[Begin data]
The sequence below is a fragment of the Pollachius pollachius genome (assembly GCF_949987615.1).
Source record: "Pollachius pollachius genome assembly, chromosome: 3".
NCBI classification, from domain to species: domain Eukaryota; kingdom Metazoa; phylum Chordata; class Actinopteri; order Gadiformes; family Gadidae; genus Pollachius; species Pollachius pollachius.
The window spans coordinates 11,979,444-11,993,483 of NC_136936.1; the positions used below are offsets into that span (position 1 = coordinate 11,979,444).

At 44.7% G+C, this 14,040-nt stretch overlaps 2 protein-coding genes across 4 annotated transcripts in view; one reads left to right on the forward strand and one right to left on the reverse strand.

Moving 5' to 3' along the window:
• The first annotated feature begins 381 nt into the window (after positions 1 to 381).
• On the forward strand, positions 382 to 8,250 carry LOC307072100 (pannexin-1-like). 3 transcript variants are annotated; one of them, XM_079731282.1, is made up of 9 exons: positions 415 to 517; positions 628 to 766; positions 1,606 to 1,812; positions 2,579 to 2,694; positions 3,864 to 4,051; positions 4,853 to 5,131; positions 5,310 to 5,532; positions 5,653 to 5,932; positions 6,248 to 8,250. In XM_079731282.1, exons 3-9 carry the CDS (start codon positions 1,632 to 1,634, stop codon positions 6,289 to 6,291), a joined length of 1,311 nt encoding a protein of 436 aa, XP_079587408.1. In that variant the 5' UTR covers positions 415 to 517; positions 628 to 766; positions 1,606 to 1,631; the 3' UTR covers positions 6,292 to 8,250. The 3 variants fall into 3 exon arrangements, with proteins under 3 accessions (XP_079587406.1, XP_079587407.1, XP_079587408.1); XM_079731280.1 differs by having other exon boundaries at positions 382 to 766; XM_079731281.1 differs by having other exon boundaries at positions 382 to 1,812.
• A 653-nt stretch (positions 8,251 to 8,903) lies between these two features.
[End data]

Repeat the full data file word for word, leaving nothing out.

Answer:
The sequence below is a fragment of the Pollachius pollachius genome (assembly GCF_949987615.1).
Source record: "Pollachius pollachius genome assembly, chromosome: 3".
NCBI classification, from domain to species: domain Eukaryota; kingdom Metazoa; phylum Chordata; class Actinopteri; order Gadiformes; family Gadidae; genus Pollachius; species Pollachius pollachius.
The window spans coordinates 11,979,444-11,993,483 of NC_136936.1; the positions used below are offsets into that span (position 1 = coordinate 11,979,444).

At 44.7% G+C, this 14,040-nt stretch overlaps 2 protein-coding genes across 4 annotated transcripts in view; one reads left to right on the forward strand and one right to left on the reverse strand.

Moving 5' to 3' along the window:
• The first annotated feature begins 381 nt into the window (after positions 1 to 381).
• On the forward strand, positions 382 to 8,250 carry LOC307072100 (pannexin-1-like). 3 transcript variants are annotated; one of them, XM_079731282.1, is made up of 9 exons: positions 415 to 517; positions 628 to 766; positions 1,606 to 1,812; positions 2,579 to 2,694; positions 3,864 to 4,051; positions 4,853 to 5,131; positions 5,310 to 5,532; positions 5,653 to 5,932; positions 6,248 to 8,250. In XM_079731282.1, exons 3-9 carry the CDS (start codon positions 1,632 to 1,634, stop codon positions 6,289 to 6,291), a joined length of 1,311 nt encoding a protein of 436 aa, XP_079587408.1. In that variant the 5' UTR covers positions 415 to 517; positions 628 to 766; positions 1,606 to 1,631; the 3' UTR covers positions 6,292 to 8,250. The 3 variants fall into 3 exon arrangements, with proteins under 3 accessions (XP_079587406.1, XP_079587407.1, XP_079587408.1); XM_079731280.1 differs by having other exon boundaries at positions 382 to 766; XM_079731281.1 differs by having other exon boundaries at positions 382 to 1,812.
• A 653-nt stretch (positions 8,251 to 8,903) lies between these two features.